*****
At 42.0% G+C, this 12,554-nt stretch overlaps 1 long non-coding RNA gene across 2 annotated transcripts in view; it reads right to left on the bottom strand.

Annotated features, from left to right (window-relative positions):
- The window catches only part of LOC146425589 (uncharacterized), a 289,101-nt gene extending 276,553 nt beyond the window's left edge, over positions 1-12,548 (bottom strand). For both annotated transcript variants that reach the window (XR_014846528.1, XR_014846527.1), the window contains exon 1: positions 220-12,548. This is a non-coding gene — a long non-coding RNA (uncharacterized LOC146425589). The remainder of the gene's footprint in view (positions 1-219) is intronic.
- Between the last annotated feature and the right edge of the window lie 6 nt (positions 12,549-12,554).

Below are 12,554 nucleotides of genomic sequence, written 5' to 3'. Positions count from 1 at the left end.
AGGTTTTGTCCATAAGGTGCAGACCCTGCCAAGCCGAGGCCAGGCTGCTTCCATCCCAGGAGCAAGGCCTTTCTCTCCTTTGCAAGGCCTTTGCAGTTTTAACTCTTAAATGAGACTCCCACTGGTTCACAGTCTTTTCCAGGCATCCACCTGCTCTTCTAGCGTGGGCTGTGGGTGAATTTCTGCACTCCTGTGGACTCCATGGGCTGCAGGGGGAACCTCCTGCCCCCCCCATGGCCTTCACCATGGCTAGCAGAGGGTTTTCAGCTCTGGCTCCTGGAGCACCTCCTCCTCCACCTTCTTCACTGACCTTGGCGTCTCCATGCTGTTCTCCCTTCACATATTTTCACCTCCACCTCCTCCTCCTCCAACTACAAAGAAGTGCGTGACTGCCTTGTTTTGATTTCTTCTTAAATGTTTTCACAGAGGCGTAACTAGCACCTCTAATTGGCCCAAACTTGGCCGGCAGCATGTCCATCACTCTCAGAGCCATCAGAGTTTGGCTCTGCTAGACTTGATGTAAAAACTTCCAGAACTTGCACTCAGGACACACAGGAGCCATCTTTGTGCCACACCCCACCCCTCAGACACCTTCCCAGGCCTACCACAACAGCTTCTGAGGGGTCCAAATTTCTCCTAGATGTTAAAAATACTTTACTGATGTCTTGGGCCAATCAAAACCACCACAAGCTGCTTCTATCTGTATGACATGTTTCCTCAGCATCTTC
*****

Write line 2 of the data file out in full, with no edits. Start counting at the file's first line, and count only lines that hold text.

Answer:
Annotated features, from left to right (window-relative positions):